Following an unprecedented year marked by pantry loading and supply shortages, the US organic industry returned to more stable, buy-as-you-need shopping patterns in 2021, according to the Organic Trade Association’s (OTA) latest Organic Industry Survey
Between 2020 and 2021, organic sales surpassed $63 billion, with $1.4 billion (2 percent) total growth over the year. Food sales, which comprise over 90 percent of organic sales, rose to $57.5 billion (roughly 2 percent growth), and non-food sales reached $6 billion in sales (7 percent growth).
“Like every other industry, organic has been through many twists and turns over the last few years, but the industry’s resilience and creativity has kept us going strong,” says OTA CEO and executive director Tom Chapman.
“In 2020, organic significantly increased its market foothold as Americans took a closer look at the products in their home and gravitated toward healthier choices. When pandemic purchasing habits and supply shortages began to ease in 2021, we saw the strongest performance from categories that were able to remain flexible, despite the shifting landscape. That ability to adapt and stay responsive to consumer and producer needs is a key part of organic’s continued growth and success.”
- Organic fruits and vegetables accounted for 15 percent of the total product market and brought in over $21 billion in revenue in 2021; an approximately 4.5 percent increase over 2020.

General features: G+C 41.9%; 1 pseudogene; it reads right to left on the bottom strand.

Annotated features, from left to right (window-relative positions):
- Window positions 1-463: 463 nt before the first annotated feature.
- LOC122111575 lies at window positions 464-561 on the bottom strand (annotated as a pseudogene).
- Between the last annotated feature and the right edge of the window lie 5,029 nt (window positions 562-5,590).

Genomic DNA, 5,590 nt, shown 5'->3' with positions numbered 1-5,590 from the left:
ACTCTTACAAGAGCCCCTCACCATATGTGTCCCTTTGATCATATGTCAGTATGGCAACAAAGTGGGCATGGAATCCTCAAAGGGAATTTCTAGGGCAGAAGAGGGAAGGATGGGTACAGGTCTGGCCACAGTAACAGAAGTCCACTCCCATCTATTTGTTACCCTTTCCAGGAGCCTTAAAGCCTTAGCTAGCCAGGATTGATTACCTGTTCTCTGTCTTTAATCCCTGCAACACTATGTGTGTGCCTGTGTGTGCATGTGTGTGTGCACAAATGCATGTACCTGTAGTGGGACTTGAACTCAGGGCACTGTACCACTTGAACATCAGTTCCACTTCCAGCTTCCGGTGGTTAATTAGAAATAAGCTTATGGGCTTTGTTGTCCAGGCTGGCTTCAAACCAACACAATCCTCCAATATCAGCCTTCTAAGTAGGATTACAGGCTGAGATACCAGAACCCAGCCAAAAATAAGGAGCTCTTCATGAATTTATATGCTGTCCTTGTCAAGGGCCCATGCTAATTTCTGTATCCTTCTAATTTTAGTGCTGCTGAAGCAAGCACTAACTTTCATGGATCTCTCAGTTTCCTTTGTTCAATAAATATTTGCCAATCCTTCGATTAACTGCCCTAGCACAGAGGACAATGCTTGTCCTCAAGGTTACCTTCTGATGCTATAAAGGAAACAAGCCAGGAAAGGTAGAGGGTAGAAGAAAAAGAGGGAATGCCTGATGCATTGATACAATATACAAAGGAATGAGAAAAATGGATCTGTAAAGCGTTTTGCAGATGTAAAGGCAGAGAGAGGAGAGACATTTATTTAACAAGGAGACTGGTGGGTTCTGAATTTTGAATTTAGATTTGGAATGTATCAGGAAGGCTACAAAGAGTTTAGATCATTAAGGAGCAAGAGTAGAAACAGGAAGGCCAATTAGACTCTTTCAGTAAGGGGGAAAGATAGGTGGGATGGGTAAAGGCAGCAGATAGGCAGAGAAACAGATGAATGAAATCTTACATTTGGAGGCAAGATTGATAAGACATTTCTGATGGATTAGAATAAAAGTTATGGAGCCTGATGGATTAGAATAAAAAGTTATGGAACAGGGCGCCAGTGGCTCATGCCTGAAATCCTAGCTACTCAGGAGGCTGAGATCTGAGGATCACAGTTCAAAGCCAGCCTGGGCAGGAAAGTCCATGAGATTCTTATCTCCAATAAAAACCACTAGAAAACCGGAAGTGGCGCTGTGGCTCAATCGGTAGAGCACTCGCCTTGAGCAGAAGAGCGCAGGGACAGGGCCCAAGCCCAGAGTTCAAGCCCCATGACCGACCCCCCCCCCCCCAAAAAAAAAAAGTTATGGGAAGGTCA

- After hitting the highest growth rate in over a decade in 2020, the organic dairy and egg category unsurprisingly leveled off in 2021 as supply scares became less frequent
- Packaged and prepared organic foods experienced an overall decline of around 5 percent in 2021, representing a shift away from pantry loading and toward more measured purchasing patterns.
- Organic baby food, which saw over 11 percent growth ($1.2 billion in sales) was the biggest bright spot in the packaged and prepared category in 2021.
- Organic beverages experienced strong growth (8 percent, the highest of all major categories) over 2021 thanks to the category’s ability to remain nimble and adjust quickly to shifting consumer needs and habits.
- Organic bread and grains sales tapered off slightly in 2021 as the pandemic baking boom subsided, but sales were still strong at $6.2 billion overall. Frozen and fresh breads, the largest subcategory, saw a modest increase of 1.6 percent.
• In non-food, fibre, supplements, and personal care products have been the most dominant performers; each saw growth rates of between 5.5-8.5 percent in 2021. Textiles, the largest non-food sub-category, represented 40 percent of the category’s total sales and brought in $2.3 billion in annual sales. Overall, non-food products saw six percent growth in 2021 and represented nearly $6 billion in sales.